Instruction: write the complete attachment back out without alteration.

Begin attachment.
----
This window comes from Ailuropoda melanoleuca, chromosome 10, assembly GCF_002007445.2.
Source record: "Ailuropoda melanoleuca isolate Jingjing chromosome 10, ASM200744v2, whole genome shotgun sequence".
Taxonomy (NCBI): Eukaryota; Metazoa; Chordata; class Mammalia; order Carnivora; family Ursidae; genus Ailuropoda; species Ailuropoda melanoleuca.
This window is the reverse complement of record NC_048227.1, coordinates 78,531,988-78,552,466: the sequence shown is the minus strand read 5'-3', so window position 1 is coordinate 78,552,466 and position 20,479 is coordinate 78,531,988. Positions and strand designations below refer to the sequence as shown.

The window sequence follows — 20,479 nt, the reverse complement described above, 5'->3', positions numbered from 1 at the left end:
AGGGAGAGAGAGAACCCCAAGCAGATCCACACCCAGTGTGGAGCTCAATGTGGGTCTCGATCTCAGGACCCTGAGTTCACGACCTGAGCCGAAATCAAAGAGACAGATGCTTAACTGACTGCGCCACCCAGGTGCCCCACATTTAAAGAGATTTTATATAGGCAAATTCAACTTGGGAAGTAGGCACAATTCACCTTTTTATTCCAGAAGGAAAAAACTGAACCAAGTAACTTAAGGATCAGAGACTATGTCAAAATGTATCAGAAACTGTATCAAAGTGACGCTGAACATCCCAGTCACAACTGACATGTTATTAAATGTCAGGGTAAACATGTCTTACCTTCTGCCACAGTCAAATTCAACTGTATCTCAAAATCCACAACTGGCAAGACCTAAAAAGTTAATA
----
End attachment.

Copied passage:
This window comes from Ailuropoda melanoleuca, chromosome 10, assembly GCF_002007445.2.
Source record: "Ailuropoda melanoleuca isolate Jingjing chromosome 10, ASM200744v2, whole genome shotgun sequence".
Taxonomy (NCBI): Eukaryota; Metazoa; Chordata; class Mammalia; order Carnivora; family Ursidae; genus Ailuropoda; species Ailuropoda melanoleuca.
This window is the reverse complement of record NC_048227.1, coordinates 78,531,988-78,552,466: the sequence shown is the minus strand read 5'-3', so window position 1 is coordinate 78,552,466 and position 20,479 is coordinate 78,531,988. Positions and strand designations below refer to the sequence as shown.

The window sequence follows — 20,479 nt, the reverse complement described above, 5'->3', positions numbered from 1 at the left end:
AGGGAGAGAGAGAACCCCAAGCAGATCCACACCCAGTGTGGAGCTCAATGTGGGTCTCGATCTCAGGACCCTGAGTTCACGACCTGAGCCGAAATCAAAGAGACAGATGCTTAACTGACTGCGCCACCCAGGTGCCCCACATTTAAAGAGATTTTATATAGGCAAATTCAACTTGGGAAGTAGGCACAATTCACCTTTTTATTCCAGAAGGAAAAAACTGAACCAAGTAACTTAAGGATCAGAGACTATGTCAAAATGTATCAGAAACTGTATCAAAGTGACGCTGAACATCCCAGTCACAACTGACATGTTATTAAATGTCAGGGTAAACATGTCTTACCTTCTGCCACAGTCAAATTCAACTGTATCTCAAAATCCACAACTGGCAAGACCTAAAAAGTTAATA